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Master clock frequencies and jitter performance

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Sending the clock signal directly to the flip-flop, and not through the multiplexer, is a good idea, for sure. In my experience, a VHC is very good logic series, but it is of course the best to use none.

I am not that prone to using programmable clocks, for me this reads a PLL. I understand that they significantly improved recently, but I still like to keep things simple.

BTW, there are also the other ways to send the clock directly, and still have both necessary frequencies, by for instance using clocks' enable pins, so only one is active at the time. Theirs enable and disable times might be critical in this case, though.

As for the 16-bit frame and LE: no, I did not try this. But if we assume that tFBRL and tRBFL (referring to the datasheet) can be indeed 0 ns, then this might work. Not sure about the reliability of such a clocking timing, but I will try it once. It will not be easy to source 5.6448 MHz clocks, but this way we can make it up to 384 kHz compatible with 11.2896/12.288 MHz clocks.

Quote from Bartek on 26/03/2019, 18:41

I see, in this context measuring the latch is less meaningful. But probably we can also deduce that the higher the clock noise the higher the jitter of the latch?

I guess the spectrum of the BCK in some way also influence the analogue output. As I learned already its _not_ that the digital inputs have nothing to the analog output and it is not only the jitter thing, in such complicated mixed signal devices as DACs..


Of course, the jitter (in time) and phase noise (in the frequency domain) are related.

The only thing we must have on mind here is that this relation also depends on the observed clock signal frequency. Roughly speaking, with given jitter, a phase noise increases with frequency, so by doubling the frequency, the noise is 6 dB higher.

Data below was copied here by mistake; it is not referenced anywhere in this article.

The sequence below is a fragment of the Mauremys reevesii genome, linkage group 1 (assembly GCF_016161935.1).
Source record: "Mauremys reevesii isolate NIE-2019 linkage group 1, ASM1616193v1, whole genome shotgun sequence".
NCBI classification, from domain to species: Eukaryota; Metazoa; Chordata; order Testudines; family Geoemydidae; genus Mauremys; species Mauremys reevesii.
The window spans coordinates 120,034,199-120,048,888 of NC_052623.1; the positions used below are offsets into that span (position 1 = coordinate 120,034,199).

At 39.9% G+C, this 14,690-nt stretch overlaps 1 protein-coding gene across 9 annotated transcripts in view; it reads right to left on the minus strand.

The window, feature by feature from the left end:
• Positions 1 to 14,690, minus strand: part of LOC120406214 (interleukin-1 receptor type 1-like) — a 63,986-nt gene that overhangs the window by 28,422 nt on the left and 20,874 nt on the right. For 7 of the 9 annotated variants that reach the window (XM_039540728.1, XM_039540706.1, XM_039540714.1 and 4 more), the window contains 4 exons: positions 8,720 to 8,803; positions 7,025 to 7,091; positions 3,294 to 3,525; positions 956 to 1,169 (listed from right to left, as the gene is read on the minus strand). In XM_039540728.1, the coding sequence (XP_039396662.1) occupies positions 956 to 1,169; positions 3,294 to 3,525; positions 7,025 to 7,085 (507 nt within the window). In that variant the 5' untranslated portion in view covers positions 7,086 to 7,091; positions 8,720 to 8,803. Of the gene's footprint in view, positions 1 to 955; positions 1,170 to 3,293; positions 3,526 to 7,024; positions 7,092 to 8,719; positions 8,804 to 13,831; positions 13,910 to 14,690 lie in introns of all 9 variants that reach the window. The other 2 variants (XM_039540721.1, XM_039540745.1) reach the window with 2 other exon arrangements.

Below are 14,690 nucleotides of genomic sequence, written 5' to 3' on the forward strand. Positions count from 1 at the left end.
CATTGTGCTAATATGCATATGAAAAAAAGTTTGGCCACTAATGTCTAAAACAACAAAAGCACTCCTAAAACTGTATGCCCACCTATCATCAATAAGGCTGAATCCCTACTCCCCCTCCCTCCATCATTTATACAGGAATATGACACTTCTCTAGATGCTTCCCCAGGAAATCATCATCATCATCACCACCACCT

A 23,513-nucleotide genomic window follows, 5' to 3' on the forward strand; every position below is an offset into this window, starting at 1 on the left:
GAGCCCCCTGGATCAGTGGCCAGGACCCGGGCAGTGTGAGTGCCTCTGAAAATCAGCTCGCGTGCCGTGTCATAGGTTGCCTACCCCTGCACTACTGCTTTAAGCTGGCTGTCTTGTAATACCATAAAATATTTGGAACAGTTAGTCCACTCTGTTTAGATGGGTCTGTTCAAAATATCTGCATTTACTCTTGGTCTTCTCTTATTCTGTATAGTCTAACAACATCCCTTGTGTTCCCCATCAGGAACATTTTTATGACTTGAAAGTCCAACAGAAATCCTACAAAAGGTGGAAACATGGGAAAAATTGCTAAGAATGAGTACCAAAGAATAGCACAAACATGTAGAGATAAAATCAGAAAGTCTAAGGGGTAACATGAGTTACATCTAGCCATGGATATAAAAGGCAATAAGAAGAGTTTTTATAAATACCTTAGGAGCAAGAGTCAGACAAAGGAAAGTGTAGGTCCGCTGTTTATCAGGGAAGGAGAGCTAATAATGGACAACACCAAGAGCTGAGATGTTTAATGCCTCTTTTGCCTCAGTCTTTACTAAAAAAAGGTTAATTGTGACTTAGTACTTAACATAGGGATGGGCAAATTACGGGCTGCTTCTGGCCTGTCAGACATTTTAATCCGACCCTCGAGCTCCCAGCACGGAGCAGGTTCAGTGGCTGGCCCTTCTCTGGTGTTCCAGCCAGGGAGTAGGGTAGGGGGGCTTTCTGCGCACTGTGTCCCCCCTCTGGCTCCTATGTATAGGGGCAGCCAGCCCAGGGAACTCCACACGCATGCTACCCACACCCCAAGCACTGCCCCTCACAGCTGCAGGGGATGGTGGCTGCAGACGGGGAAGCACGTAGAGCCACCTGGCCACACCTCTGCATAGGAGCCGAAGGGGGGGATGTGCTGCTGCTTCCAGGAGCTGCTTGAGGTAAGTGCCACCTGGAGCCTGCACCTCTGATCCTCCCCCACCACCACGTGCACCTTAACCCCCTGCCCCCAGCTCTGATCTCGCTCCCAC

Clock phase noise will be visible at the analog output of the DAC, and similar equations apply.

The year later, there is an update on this.

Actually for a couple of months now, the S4 DAC uses a better master clocks series. They are better both per manufacturers’ claims and my own measurements.

Also, these new clocks 22.5792 / 24.576 MHz performance is way closer to the performance of the previous 11.2896 / 12.288 MHz clocks. Subjectively, I can not say which is generally better, but in many ways I really prefer these new 22.5792 / 24.576 MHz ones.

Consequently, I settled on regularly using 22.5792 / 24.576 MHz frequencies in the S4, enabling the USB stage up to 384 kHz compatibility as a standard instead of an optional feature.

I will post the graphs later.

So, here it is. A 1.411 MHz bit clock with a new 22.5792 MHz master clock.


Some people asked me which ones these clocks were/are. No, it is not a secret, previously I used Kyocera, and these later clocks are Crystek.

Some of you who have the AYA 4 might have also noticed Kyocera clocks, and both AYA 4 series were using these. The second AYA 4 series (2019) was however different for using somewhat lower supply voltage for these clocks and re-clocker. I did that mostly to improve on the flip-flops performance, and there was no problem for Kyocera clocks to work this way, either.

At one point, I started to think about doing the same with S4 and Crystek. The "problem" here was that the Crystek clocks' officially claimed operating voltage was 3.3 VDC +/-10% – obviously, the datasheet did not encourage going below 3.3 V. Still, they do work at lower voltages, and apparently the low frequency jitter got better this way. I also contacted the manufacturer to check if they have any data in this regard, and they replied promptly, by sending the graph, which confirmed my findings and guesses. According to it, with 2.5 V supply voltage, the close-in jitter at 10 Hz is about 5 dBc/Hz better than with 3.3 V supply. Above 1 kHz, the noise floor gets 5-10 dB higher, however at -135 dBc/Hz or less (-160 dBc/Hz at 1 MHz), you might find it very low anyhow.

So, here is how the S4 works with USB Crystek master clocks supplied by 2.85 V. If you look more closely, you will notice the skirt a little tiny bit more narrow than at the graph above.


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